On the wall of the reception area of S. Lichtenberg’s offices in 295 Fifth Ave. are plaques marking the company’s 25th, 50th, 65th and—very recently—75th anniversaries.
But Lichtenberg’s durability is worthy of something more meaningful than letters on a wall. Founded by Sam Lichtenberg in 1933, the company passed into the hands of Sam’s sons, Alan and Herb, in the 1970s. Alan died in 2003, but Herb remains in charge, assisted by his two sons, Michael and Scott; and Ric, Alan’s son.
Lichtenberg is actually a family business times two. Carl Goldstein, who has been with the company since 1976, and his son Scott, a 1989 alumnus, are two of its key executives.
The fact that Lichtenberg has survived into the third generation is pretty remarkable. According to statistics from American Management Services, a meager 12 percent of all family firms last that long.
It would be tempting to call Lichtenberg one of the lucky few, but that would give short shrift to the family’s business acumen. Its principles, as expressed by Herb, have been “professional salesmanship, astute management and the principles of von Clausewitz!” Not many companies claim 19th-century Prussian military theorists as their guiding light, but it’s understandable considering that both Alan and Herb were West Point graduates.
On a less warlike footing, Lichtenberg has succeeded because of the family’s focus. The company started as a window-treatment manufacturer and has remained one throughout its history. Over the years, Lichtenberg has resisted the temptations other vendors have succumbed to: acquisition binges, buying into other product lines (and someone else’s problems), accumulating huge debt loads in the pursuit of sales that cost more than they’re worth. Last year, the company moved into decorative bedding, but it did so from its own manufacturing base and without acquiring another vendor.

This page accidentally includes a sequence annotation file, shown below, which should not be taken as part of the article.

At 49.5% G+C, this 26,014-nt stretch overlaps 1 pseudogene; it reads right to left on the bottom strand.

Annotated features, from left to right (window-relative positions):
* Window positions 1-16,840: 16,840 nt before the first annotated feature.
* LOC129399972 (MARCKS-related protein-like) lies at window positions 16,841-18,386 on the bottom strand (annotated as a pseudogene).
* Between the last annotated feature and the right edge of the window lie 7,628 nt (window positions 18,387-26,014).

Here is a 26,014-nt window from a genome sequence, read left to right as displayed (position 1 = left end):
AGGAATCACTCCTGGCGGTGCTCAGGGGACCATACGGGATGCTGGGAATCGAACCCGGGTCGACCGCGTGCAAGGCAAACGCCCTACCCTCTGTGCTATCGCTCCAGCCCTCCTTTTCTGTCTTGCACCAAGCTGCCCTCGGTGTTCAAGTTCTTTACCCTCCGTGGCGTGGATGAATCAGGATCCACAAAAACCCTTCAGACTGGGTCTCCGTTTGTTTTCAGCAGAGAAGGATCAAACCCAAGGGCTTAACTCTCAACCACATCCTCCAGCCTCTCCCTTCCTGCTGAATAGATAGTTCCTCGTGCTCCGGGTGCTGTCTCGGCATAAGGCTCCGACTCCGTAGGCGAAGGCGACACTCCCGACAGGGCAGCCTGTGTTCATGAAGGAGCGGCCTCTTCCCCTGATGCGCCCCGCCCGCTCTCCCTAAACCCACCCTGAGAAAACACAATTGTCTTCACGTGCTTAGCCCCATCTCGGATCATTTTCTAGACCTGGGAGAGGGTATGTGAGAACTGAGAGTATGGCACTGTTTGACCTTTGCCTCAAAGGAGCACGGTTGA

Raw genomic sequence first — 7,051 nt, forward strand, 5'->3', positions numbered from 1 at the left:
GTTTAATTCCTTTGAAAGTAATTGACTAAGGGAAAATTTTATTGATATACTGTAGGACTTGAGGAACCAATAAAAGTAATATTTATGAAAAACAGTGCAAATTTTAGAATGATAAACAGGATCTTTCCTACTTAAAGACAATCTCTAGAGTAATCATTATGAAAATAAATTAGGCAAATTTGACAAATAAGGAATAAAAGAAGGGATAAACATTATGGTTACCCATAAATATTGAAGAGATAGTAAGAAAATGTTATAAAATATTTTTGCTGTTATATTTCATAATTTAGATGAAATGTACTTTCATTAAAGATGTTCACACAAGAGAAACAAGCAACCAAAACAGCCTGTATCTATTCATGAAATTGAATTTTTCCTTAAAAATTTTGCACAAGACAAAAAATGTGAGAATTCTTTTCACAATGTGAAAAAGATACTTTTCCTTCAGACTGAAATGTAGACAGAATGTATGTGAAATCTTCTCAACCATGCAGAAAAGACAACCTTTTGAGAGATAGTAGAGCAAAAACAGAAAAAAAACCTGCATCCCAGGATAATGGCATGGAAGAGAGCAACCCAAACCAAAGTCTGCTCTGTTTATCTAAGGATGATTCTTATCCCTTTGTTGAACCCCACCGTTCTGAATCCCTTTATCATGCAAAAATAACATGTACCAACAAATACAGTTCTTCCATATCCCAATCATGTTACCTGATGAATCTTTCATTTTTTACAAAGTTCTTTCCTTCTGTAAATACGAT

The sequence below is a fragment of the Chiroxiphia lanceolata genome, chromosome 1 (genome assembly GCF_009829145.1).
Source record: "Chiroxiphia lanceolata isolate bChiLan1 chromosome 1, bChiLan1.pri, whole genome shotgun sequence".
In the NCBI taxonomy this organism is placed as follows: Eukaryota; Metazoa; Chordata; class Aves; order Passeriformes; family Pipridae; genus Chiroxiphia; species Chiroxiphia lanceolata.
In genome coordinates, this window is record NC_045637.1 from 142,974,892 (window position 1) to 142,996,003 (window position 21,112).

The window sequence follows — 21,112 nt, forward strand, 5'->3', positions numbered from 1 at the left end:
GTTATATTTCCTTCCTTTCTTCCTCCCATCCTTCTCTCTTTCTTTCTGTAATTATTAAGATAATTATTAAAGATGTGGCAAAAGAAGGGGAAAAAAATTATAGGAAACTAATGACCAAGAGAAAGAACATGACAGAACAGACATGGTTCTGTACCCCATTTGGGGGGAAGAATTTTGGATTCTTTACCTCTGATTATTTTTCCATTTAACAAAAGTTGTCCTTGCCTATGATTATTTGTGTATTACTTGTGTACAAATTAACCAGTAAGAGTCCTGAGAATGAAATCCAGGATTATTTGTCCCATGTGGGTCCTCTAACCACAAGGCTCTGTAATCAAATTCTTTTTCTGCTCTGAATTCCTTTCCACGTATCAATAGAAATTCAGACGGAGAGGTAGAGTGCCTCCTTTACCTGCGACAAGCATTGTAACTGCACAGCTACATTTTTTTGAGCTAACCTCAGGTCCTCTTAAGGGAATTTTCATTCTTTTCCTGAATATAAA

Although it’s a very traditional company, Lichtenberg has also been a trailblazer. Before many other companies, it saw the power of mass merchants in moving huge volumes of merchandise. It was also one of the first companies to source finished products from overseas, solidifying connections with manufacturers abroad while other vendors were still holding meetings to schedule more meetings to form committees to decide whether or not to explore this possibility.
One other feat the Lichtenbergs have managed is to be both competitive and generous at the same time. They have shown this in many ways, including to the author of this piece, who first entered their showroom 15 years ago not knowing a valance from a café curtain. Thanks to their tutelage, patience and good humor, I can now cover this business without embarrassing myself very often.
This summer, Corey Lichtenberg, Ric’s son and the fourth generation, started with the company. American Management Services puts the survival rate for fourth-generation family businesses at 3 percent. The feeling here is that Lichtenberg is going to beat those odds … and for more generations to come.—David Gill